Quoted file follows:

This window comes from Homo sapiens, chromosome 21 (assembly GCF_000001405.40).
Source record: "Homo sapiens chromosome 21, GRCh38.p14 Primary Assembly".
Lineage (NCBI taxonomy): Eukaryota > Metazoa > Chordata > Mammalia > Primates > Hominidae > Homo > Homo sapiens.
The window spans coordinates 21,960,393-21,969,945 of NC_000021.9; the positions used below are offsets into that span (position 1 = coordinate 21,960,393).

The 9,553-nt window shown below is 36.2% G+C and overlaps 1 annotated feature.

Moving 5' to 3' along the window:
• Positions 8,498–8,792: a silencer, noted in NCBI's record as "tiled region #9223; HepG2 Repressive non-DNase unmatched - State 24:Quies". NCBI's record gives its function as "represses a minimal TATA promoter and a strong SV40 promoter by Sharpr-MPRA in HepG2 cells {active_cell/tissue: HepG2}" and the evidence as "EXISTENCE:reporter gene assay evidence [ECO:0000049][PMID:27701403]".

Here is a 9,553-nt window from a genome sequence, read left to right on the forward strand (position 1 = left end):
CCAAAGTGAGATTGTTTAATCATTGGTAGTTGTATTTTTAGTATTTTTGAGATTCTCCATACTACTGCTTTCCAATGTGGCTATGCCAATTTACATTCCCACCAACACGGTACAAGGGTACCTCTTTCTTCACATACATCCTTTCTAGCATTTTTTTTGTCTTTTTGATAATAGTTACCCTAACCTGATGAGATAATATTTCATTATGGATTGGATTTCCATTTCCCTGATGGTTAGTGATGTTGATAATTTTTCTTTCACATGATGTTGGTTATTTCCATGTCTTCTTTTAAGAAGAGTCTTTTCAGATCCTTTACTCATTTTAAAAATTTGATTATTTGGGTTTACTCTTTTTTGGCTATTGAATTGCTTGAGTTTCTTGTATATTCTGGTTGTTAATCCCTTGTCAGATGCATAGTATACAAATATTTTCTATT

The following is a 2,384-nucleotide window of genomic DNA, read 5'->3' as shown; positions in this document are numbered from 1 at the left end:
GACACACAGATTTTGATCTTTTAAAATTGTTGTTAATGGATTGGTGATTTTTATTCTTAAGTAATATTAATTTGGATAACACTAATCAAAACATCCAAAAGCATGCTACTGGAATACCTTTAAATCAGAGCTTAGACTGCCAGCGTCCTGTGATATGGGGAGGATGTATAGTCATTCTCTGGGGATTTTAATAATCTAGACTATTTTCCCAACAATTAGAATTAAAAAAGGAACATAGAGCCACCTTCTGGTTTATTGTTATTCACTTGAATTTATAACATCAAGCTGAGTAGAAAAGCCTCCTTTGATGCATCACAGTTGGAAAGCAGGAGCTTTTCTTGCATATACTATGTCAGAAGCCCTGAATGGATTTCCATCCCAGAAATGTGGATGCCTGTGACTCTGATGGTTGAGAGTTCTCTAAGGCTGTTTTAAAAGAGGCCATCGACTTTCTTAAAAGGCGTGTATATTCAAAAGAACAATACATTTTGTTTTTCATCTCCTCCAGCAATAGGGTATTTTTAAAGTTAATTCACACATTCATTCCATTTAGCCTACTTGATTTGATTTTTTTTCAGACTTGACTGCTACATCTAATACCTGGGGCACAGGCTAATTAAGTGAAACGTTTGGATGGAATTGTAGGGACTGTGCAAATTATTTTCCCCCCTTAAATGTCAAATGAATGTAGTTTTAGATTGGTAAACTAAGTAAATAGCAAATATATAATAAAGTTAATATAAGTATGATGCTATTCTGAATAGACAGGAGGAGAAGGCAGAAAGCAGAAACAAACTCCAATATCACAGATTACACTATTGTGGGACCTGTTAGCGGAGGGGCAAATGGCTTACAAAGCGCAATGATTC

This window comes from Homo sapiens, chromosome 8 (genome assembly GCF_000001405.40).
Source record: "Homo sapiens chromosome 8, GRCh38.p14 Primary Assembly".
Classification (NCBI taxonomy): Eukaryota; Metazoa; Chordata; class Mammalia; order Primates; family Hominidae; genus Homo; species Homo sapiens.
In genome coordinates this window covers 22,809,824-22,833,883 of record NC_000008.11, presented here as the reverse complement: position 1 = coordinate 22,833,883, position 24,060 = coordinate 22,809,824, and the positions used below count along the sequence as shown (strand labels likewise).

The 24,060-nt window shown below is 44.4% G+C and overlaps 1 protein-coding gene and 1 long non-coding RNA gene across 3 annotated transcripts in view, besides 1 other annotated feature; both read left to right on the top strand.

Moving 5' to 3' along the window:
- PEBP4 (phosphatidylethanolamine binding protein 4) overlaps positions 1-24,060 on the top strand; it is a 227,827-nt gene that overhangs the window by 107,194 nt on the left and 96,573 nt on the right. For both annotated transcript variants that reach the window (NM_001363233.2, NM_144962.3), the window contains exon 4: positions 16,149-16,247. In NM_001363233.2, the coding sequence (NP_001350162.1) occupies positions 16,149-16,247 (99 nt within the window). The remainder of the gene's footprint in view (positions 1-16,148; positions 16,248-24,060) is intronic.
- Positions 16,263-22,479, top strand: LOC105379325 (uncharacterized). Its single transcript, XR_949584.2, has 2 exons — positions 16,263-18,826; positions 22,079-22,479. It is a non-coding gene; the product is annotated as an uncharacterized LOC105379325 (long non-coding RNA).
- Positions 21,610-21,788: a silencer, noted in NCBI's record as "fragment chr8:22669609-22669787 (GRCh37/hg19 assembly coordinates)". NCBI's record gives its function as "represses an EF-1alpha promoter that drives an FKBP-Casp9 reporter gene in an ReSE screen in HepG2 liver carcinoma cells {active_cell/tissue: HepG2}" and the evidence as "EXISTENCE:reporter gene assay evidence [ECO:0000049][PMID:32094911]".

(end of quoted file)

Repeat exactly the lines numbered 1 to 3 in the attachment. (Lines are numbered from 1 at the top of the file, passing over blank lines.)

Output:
This window comes from Homo sapiens, chromosome 21 (assembly GCF_000001405.40).
Source record: "Homo sapiens chromosome 21, GRCh38.p14 Primary Assembly".
Lineage (NCBI taxonomy): Eukaryota > Metazoa > Chordata > Mammalia > Primates > Hominidae > Homo > Homo sapiens.